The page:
Oak ceiling is put in place

G installs the 5th floor ceiling

G installs the new 5th floor ceiling, an exact reproduction of the original, surviving parts of which were left in place.

Remember the oak ceiling we showed being built on Nantucket back in April? It’s now installed at Graves Light.

Karl installs the 5th floor ceiling

Karl Phillips puts the new oak ceiling panels in place.

Master carpenter Karl Phillips built perfect replicas at his Driftwood Construction shop, based on surviving original panels and the original architectural drawings.

Karl and G put the new oak panels in place up on the 5th floor library of the lighthouse. G is performing the trimming and shaping.

Karl did most of the other woodwork at Graves, too, including reconstructed oak windows based on the original casement design, interior oak window panels and sills, interior oak doors, and the mahogany staircase handrails.

As we’d previously noted, we decided to leave the original damaged ceiling panels in place, covering them with the new ones to give some future renovators a surprise.

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Springtime stabilization & restoration begins

Karl Phillips installs a faithful replacement of the original oak window sills.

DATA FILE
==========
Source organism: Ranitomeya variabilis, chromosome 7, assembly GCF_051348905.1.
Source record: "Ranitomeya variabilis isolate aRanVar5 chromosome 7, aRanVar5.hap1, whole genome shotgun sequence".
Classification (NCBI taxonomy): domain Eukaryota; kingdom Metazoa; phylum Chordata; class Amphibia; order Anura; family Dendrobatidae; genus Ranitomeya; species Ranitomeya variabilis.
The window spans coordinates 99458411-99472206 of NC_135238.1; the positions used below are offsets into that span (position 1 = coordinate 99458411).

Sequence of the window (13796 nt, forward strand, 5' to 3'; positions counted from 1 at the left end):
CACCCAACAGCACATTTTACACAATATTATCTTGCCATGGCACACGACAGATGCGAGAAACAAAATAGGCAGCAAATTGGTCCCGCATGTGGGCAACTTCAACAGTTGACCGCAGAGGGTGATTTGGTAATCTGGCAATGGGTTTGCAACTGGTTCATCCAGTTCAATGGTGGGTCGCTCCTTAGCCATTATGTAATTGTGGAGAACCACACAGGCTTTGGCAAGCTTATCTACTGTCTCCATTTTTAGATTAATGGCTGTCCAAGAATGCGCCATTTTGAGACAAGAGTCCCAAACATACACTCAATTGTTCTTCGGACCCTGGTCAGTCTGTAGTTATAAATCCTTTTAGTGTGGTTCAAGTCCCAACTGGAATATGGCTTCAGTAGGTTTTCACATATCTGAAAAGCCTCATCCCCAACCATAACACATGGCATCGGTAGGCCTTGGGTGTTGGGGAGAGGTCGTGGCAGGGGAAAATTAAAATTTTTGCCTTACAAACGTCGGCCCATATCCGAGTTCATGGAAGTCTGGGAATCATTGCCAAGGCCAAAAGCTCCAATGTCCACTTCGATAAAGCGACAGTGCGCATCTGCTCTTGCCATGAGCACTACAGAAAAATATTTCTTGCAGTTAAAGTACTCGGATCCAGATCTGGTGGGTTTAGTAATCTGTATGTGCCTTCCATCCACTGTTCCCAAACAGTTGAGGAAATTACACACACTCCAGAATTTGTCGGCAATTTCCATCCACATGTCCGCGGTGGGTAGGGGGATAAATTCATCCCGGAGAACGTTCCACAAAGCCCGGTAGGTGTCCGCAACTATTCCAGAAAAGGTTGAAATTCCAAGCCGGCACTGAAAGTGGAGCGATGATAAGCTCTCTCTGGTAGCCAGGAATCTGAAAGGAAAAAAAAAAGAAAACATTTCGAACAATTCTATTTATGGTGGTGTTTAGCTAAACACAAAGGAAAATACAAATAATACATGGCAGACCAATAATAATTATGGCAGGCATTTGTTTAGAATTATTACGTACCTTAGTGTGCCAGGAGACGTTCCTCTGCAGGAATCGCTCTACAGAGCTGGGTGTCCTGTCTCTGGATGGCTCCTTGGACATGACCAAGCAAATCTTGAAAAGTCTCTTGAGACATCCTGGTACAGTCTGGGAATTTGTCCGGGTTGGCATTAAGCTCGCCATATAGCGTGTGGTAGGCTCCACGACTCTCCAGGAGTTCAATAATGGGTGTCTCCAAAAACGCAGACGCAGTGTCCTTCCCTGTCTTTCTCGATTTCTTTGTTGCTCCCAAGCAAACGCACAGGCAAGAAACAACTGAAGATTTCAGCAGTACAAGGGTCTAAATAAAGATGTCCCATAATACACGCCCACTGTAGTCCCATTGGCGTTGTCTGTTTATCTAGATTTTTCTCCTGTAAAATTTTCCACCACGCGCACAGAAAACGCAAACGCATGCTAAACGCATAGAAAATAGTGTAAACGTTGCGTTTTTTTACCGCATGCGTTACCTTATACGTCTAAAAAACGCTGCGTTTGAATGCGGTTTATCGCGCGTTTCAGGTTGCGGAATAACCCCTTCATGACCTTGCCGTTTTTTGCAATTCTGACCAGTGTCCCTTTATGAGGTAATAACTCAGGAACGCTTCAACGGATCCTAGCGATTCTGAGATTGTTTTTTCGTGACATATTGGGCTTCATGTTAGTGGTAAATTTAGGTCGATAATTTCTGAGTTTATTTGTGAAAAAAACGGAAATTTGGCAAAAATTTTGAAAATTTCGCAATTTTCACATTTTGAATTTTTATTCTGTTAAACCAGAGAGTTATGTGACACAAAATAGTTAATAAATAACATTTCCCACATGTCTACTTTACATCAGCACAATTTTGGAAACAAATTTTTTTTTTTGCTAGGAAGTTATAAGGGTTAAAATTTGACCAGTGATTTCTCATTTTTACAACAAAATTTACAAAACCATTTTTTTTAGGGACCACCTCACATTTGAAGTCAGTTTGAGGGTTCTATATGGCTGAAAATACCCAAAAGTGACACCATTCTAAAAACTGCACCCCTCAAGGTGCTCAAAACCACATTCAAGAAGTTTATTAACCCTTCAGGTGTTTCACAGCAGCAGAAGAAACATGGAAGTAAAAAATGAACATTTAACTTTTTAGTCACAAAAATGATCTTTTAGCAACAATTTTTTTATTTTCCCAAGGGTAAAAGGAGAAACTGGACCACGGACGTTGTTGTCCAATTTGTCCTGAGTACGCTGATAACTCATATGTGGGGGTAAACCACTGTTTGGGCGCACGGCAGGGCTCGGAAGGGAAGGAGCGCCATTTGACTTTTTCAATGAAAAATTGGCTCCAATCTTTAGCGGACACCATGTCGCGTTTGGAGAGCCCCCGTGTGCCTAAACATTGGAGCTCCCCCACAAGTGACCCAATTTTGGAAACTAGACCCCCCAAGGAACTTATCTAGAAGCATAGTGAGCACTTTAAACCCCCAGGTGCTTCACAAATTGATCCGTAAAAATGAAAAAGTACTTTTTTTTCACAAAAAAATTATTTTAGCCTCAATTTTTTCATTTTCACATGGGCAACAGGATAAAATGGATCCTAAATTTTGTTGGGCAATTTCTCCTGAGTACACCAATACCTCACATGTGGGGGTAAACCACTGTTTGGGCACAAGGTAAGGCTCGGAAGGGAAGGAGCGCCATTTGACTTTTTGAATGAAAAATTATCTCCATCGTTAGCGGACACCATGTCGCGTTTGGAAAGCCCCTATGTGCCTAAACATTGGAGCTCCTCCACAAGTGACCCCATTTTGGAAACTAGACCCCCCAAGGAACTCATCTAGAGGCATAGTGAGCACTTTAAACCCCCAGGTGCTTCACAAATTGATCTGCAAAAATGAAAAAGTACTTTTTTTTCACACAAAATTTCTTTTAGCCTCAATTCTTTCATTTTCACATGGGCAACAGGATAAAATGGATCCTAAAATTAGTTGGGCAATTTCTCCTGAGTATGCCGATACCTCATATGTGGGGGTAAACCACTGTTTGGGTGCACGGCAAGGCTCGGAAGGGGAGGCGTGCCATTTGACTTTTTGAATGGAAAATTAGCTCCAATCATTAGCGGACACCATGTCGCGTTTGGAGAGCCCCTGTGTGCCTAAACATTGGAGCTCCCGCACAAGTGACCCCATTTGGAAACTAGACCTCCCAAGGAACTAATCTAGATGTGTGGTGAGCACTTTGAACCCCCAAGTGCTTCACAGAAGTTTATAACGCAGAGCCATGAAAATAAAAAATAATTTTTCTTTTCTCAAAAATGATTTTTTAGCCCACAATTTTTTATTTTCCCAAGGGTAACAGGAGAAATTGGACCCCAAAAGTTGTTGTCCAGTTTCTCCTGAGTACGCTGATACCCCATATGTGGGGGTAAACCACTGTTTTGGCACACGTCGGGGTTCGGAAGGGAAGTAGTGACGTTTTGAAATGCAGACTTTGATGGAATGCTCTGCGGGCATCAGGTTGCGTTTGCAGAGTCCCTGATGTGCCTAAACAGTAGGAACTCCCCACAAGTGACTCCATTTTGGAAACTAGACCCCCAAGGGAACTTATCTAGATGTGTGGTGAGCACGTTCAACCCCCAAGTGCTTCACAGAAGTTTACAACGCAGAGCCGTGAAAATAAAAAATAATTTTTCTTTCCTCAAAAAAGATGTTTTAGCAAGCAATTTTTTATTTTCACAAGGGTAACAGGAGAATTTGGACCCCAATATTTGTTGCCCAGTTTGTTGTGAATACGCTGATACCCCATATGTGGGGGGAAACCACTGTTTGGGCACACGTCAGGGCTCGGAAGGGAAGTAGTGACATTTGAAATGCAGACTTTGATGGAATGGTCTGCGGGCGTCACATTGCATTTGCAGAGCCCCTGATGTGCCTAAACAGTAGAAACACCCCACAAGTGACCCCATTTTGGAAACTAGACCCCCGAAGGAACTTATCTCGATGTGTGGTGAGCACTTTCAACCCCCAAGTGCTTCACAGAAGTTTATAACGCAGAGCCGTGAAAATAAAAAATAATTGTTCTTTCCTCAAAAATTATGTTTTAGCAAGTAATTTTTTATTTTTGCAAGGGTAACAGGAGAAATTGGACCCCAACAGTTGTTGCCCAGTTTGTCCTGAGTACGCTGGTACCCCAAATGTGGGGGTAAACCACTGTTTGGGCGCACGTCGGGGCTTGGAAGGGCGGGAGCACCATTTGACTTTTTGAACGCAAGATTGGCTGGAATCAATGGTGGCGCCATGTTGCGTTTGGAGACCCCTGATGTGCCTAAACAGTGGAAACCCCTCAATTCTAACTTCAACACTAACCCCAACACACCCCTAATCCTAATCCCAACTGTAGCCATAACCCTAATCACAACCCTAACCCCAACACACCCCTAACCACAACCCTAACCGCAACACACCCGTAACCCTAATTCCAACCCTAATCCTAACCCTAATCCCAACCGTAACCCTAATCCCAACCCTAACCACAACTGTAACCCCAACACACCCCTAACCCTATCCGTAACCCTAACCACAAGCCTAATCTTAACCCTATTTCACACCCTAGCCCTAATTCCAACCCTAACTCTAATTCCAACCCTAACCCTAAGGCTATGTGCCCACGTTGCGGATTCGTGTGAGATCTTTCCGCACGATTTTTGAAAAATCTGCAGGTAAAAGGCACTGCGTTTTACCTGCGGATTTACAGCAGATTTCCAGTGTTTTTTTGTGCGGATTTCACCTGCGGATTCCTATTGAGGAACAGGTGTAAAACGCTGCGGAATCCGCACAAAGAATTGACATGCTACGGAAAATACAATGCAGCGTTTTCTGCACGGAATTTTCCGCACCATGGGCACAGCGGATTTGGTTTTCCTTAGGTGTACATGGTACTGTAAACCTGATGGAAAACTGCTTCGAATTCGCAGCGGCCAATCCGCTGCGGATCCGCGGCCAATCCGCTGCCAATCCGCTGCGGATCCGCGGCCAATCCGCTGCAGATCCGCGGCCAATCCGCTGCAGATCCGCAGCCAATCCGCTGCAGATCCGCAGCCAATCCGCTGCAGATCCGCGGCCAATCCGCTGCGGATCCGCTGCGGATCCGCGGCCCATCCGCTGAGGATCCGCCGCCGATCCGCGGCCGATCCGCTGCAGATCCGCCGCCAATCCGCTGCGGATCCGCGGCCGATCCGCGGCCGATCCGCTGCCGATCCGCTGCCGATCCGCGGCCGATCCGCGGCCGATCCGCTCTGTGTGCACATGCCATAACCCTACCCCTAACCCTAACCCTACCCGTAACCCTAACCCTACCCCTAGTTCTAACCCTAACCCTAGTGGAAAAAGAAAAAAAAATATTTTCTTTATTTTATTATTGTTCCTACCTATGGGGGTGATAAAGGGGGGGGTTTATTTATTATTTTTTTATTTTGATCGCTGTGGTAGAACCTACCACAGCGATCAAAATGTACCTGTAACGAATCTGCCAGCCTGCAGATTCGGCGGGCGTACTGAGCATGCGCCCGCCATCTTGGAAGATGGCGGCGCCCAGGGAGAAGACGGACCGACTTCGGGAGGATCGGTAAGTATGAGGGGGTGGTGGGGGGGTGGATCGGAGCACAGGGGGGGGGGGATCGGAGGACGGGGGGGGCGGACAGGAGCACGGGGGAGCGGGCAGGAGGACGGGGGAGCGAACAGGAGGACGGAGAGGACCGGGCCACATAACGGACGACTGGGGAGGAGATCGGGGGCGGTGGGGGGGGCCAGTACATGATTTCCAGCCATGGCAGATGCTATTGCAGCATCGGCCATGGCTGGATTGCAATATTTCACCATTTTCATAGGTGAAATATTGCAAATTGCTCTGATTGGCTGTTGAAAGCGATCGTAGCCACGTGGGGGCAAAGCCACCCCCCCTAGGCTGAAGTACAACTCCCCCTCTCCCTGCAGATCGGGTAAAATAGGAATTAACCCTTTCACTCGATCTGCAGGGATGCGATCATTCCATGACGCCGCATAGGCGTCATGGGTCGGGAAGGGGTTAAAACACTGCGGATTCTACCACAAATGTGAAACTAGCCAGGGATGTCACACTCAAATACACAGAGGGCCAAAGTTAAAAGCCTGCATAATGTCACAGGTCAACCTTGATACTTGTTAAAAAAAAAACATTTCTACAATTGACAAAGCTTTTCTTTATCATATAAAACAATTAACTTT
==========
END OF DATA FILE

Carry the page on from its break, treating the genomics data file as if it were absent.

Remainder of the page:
Karl Phillips installs a faithful replacement of the original oak window sills.

A busy springtime week at Graves Light.

Karl Phillips, our master carpenter, puts the finishing touches on the new oak window sills and paneled surrounds that he made over the winter at his Nantucket workshop.

There are nine of these square windows at Graves Light.

Last year, Karl built exact reproductions of the original casement windows, installing them in time for winter to replace the un-authentic glass block that the Coast Guard had installed for easy maintenance once the original windows deteriorated.

Meanwhile, Mike and Brian Sylvester of CCI, who cleaned and pointed the outside of the tower last season, are now inside the lighthouse. They’re removing the rust that was eating away at the steel floor joists.

As the joists rusted, the expanding iron crushed and split the interior wall, breaking up the curved glazed bricks. About five of the joists need to be excavated from the walls, cleaned and painted, and the brick space around them re-tiled.